Conventional "flat" roofs or roof decks often utilize a layer of hydratable cementitious material such as Portland cement type concrete to impart structural strength and rigidity and/or thermal insulating properties in the case of lightweight aggregate-containing concretes which hydrate into relatively low-density masses. Typically a waterproof covering layer is applied to the uppermost surface of the cementitious layer and such covering layer must be secured in some fashion. Most commonly the waterproof covering is in the form of several plies of sheet material bonded together by hot asphalt, each ply being applied or "built-up" on the job site and adhered together by intermittent moppings of hot fluid asphalt. The first ply, termed the "base ply", is either adhered over its entire surface to the surface of the cementitious layer using e.g. hot asphalt, or is secured only at spaced intervals using "spot" applications of hot asphalt or mechanical fasteners force through the base ply and into the soft concrete before it has fully hydrated into a hard rigid mass. The remaining plies of the built-up roofing are then secured to the base ply over their entire surfaces by hot moppings of fluid asphalts.

The mechanical fasteners or "nails" used to secure the base ply in various "spots" generally have a penetrating shank designed to resist withdrawal from the concrete layer, and a flat head which is wider in diameter than the shank thereby acting as a washer to hold the built roofing. The shank is typically made resistant to withdrawal from the concrete by causing the shank to expand in diameter near its penetrating end either as it enters the soft concrete or soon thereafter. In the fasteners for example of U.S. Pat. Nos. 3,466,967; 3,710,672 and 4,031,802 to Hallock, the shank portion of the fastener comprises a slit cone or a pair of hinged legs and is caused to expand as the fastener is inserted into the soft cementitious mass. The shank portions of these fasteners moreover define a hollow space which receives a portion of the soft cement mixture as the fastener is driven thereby increasing the resistance of the fastener to withdrawal particularly after the cement has hardened.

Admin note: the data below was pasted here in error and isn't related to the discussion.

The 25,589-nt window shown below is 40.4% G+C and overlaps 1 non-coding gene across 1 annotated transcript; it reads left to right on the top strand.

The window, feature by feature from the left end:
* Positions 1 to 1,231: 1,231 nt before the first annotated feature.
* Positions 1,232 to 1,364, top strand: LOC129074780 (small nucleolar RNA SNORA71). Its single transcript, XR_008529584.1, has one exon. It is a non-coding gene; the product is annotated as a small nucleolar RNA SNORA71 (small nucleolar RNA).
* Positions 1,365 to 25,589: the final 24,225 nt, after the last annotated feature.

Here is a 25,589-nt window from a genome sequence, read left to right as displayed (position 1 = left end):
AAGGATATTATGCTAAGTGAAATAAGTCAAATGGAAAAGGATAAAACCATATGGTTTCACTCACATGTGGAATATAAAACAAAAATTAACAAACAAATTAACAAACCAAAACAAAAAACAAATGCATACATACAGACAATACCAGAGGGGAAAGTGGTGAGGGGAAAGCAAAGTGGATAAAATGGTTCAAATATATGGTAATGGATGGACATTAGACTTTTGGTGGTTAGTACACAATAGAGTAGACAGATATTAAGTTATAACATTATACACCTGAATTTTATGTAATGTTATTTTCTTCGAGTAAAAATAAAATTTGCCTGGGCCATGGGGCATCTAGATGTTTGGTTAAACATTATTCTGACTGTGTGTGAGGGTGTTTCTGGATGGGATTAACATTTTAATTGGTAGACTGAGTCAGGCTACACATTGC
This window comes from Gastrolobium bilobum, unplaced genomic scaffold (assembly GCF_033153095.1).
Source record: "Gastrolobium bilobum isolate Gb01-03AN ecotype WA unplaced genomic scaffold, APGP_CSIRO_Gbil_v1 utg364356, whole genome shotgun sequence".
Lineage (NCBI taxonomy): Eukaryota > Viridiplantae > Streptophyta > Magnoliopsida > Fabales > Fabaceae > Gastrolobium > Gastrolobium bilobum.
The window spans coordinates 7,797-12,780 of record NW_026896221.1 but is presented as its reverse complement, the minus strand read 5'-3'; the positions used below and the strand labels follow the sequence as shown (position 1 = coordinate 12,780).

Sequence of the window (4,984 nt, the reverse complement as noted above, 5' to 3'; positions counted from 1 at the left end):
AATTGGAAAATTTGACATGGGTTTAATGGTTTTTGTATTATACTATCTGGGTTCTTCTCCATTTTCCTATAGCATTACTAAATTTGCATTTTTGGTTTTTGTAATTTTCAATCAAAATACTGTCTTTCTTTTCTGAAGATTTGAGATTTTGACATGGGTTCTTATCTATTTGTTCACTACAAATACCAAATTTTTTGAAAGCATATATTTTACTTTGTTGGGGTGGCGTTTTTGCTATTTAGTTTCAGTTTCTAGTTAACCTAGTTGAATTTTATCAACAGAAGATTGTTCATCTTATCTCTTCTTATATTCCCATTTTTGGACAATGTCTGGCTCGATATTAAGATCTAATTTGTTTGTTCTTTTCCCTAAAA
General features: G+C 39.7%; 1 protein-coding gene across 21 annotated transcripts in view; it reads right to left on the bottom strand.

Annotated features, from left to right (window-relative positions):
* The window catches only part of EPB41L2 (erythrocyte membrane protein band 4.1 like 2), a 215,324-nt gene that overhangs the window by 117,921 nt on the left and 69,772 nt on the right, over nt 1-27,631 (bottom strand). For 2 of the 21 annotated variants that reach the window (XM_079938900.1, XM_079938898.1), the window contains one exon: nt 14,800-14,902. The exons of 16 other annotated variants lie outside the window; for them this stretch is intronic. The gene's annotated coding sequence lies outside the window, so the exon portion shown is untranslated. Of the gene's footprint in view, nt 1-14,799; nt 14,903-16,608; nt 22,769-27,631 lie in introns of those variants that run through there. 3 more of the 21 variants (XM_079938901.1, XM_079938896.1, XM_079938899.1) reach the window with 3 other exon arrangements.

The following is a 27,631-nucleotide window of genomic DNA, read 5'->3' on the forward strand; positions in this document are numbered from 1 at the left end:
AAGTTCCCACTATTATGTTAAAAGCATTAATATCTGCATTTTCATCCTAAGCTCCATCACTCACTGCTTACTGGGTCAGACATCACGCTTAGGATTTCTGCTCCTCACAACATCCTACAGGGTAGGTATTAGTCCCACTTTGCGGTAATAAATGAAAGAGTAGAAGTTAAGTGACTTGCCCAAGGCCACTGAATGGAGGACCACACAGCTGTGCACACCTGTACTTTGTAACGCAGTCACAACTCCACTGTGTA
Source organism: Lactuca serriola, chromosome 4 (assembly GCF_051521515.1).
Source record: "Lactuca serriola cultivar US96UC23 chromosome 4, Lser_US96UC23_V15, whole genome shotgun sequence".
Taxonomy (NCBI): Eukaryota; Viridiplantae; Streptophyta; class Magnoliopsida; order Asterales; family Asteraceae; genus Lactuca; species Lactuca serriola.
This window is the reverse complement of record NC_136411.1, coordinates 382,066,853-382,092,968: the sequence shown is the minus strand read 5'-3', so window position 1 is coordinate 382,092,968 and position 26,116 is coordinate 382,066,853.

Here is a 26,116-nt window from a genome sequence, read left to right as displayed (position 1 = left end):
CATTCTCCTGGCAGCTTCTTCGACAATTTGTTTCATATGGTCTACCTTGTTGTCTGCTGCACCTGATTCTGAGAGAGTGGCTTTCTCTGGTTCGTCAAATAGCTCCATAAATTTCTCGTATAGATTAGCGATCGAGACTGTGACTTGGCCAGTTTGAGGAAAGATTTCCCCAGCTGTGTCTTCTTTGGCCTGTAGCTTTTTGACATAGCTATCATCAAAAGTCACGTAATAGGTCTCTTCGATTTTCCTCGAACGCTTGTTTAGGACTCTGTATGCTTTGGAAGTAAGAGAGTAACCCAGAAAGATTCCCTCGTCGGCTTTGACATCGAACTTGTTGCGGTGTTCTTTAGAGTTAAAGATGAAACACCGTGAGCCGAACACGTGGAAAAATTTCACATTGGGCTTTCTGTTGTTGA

The nail in particular of the type shown in U.S. Pat. No. 3,710,672 and 4,031,802 Hallock has proven in practice to be especially effective for locking built-up roofing to lightweight low density expanded vermiculite or perlite containing concretes. The nail is economically formed as a one piece integral product from sheet metal stock and has a high resistance to withdrawal from the concrete layer. Difficulity has been experienced however in passing certain stringent wind uplift resistance requirements with built-up roofings fastened to such concrete layers using nails of this type. A need exists therefore for a practical manner of enhancing the wind uplift resistance of roofings secured with this and other similar types of fasteners.

SUMMARY OF THE INVENTION